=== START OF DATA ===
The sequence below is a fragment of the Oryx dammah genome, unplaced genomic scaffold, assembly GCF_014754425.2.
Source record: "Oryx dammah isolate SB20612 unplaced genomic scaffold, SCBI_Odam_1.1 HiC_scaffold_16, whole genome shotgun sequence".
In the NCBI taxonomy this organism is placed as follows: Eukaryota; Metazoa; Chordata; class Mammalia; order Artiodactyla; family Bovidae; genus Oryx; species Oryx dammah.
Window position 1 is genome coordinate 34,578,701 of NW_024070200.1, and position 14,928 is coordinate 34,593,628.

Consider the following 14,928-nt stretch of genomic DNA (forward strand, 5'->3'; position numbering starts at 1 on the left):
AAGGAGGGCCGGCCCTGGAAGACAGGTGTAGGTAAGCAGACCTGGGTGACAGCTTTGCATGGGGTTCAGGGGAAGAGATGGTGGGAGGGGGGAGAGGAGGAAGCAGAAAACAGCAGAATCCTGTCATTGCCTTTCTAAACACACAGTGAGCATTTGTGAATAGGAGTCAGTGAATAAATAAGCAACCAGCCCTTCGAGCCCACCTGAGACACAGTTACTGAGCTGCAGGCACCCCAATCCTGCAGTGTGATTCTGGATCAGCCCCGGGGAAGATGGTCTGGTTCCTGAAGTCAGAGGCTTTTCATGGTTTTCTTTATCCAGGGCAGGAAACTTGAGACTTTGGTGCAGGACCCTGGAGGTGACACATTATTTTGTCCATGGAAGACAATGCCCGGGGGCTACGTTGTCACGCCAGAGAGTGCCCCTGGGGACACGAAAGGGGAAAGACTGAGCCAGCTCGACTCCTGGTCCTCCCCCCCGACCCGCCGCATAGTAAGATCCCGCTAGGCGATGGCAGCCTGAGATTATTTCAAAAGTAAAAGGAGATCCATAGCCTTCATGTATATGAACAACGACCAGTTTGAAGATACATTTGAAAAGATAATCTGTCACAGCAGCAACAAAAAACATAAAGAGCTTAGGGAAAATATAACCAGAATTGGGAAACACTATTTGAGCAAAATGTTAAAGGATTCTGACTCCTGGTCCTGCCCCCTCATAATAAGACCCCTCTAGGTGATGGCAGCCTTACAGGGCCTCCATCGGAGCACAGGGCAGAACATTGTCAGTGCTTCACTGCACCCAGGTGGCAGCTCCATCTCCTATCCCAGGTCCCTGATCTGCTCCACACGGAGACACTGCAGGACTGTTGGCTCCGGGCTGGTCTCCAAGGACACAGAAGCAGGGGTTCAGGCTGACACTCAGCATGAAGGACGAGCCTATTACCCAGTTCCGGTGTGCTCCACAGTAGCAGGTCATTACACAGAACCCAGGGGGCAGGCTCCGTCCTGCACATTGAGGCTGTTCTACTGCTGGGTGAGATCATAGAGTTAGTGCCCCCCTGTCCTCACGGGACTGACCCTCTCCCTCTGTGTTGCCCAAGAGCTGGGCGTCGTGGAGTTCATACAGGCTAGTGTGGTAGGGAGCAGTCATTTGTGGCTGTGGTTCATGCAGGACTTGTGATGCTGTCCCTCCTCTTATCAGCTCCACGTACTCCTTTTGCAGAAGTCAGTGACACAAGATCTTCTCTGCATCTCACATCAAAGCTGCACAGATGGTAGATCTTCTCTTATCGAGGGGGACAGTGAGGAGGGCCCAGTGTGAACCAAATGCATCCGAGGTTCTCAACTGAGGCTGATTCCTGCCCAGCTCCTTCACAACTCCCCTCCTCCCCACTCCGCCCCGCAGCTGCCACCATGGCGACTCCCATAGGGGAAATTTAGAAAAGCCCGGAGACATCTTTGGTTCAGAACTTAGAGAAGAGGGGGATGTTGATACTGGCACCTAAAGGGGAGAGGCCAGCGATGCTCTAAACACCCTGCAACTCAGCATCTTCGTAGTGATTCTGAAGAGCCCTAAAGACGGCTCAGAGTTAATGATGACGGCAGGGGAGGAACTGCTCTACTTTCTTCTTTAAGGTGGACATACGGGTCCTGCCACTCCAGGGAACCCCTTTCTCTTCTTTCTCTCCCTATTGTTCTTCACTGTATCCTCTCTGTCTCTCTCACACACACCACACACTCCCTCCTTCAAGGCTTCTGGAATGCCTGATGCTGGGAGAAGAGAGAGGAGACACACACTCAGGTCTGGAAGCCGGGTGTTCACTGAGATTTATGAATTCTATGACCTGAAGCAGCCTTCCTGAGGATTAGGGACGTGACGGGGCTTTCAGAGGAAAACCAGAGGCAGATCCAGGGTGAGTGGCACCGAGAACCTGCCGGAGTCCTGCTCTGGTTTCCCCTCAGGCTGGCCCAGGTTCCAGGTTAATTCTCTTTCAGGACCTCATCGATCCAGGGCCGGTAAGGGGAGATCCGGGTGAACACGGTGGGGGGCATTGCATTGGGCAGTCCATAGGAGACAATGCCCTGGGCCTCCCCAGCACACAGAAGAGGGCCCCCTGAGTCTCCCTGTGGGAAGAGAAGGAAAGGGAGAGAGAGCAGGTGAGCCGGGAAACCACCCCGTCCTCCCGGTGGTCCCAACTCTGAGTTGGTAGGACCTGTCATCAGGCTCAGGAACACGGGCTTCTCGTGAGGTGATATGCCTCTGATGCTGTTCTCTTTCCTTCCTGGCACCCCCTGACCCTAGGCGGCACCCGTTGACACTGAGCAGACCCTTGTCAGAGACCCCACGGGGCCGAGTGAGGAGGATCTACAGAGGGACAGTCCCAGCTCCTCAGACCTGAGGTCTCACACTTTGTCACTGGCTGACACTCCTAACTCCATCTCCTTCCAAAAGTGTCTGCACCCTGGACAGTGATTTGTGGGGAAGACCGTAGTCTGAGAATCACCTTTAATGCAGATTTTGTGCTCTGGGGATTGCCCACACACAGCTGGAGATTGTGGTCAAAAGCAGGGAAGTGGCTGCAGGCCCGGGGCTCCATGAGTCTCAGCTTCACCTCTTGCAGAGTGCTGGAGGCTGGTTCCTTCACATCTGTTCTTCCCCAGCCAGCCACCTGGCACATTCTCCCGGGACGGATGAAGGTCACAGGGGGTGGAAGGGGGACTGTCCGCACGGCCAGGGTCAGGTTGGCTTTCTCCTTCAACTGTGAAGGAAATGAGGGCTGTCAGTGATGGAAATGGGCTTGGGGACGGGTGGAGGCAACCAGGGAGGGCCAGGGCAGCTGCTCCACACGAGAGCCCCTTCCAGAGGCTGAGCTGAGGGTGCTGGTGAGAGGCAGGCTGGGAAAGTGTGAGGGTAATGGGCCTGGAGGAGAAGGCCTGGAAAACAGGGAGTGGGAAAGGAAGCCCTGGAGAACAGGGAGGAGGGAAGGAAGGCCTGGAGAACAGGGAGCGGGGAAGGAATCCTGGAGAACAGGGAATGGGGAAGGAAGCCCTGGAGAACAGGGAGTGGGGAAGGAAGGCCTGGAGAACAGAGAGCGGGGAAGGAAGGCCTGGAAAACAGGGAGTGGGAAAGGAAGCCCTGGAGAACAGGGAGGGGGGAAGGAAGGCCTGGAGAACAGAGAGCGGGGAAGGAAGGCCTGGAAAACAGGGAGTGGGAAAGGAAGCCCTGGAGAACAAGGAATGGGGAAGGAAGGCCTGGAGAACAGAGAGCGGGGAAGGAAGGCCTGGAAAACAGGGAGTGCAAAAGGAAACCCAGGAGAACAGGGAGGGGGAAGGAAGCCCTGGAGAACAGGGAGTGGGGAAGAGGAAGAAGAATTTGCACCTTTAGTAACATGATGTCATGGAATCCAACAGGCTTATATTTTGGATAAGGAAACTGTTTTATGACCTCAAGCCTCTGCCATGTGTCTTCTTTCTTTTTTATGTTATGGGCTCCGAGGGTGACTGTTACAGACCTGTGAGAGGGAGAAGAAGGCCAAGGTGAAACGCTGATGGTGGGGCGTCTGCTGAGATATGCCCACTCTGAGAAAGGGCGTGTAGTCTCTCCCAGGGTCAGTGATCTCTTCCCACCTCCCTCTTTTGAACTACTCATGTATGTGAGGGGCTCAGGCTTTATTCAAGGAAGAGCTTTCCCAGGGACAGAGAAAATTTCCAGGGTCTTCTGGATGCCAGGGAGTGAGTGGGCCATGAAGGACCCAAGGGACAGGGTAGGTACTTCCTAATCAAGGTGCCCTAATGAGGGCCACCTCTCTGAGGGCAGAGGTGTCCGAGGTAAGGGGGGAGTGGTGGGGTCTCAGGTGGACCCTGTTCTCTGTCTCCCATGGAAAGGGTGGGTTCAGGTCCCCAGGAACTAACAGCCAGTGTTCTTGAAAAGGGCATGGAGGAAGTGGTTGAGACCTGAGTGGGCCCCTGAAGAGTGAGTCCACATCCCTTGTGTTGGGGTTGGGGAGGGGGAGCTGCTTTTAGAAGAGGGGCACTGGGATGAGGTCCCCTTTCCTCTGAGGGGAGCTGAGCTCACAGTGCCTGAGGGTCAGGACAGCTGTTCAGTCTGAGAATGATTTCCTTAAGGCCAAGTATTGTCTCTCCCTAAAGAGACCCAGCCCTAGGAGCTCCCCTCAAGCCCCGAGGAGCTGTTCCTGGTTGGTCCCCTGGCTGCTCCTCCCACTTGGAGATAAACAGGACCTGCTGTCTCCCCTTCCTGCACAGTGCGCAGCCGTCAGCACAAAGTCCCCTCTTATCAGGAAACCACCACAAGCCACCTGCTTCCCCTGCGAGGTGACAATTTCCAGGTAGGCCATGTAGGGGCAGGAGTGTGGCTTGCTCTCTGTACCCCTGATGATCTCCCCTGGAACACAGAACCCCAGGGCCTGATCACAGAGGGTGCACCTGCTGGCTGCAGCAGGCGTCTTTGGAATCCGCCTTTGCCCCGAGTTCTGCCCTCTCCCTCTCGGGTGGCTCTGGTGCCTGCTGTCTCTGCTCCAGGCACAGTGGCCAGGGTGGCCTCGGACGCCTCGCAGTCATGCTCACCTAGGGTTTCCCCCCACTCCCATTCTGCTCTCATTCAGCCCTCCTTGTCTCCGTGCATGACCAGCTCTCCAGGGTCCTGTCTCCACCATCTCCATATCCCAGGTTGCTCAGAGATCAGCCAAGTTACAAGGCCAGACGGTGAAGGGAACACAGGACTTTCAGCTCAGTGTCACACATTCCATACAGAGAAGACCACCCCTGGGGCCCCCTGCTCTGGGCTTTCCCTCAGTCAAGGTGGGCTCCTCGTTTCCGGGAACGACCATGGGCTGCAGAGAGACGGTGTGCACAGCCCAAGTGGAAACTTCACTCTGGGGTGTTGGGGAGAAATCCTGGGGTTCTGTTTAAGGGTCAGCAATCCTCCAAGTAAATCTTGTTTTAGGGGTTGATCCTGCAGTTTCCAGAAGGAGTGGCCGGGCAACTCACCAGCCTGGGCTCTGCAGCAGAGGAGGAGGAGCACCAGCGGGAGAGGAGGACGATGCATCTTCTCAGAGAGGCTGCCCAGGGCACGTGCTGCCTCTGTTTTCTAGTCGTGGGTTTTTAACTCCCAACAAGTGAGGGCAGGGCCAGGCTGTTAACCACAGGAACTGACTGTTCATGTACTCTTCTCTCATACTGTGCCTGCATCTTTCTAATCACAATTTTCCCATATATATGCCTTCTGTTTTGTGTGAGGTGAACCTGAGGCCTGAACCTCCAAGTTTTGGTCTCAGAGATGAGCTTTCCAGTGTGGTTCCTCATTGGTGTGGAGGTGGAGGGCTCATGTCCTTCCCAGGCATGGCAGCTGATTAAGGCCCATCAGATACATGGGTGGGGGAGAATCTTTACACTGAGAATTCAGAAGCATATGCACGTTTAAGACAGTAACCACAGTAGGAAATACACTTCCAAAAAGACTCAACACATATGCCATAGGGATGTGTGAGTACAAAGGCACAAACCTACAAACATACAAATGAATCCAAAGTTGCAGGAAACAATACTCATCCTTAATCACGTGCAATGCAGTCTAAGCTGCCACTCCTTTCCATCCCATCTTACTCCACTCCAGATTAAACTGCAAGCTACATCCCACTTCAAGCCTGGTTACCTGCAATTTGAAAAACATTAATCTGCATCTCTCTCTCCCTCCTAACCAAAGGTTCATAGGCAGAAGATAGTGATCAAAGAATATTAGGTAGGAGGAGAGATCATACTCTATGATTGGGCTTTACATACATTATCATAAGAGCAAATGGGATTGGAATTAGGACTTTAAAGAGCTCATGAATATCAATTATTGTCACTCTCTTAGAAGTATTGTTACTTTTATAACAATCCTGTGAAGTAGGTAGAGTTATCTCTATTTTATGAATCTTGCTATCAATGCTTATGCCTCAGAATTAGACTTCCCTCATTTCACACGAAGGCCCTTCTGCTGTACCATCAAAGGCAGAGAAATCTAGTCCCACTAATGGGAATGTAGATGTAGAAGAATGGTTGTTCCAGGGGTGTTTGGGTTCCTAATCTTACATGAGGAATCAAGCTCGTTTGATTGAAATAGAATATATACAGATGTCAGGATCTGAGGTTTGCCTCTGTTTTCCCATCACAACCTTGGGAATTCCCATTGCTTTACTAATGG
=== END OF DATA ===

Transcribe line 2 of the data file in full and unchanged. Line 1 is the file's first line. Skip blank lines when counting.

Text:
Source record: "Oryx dammah isolate SB20612 unplaced genomic scaffold, SCBI_Odam_1.1 HiC_scaffold_16, whole genome shotgun sequence".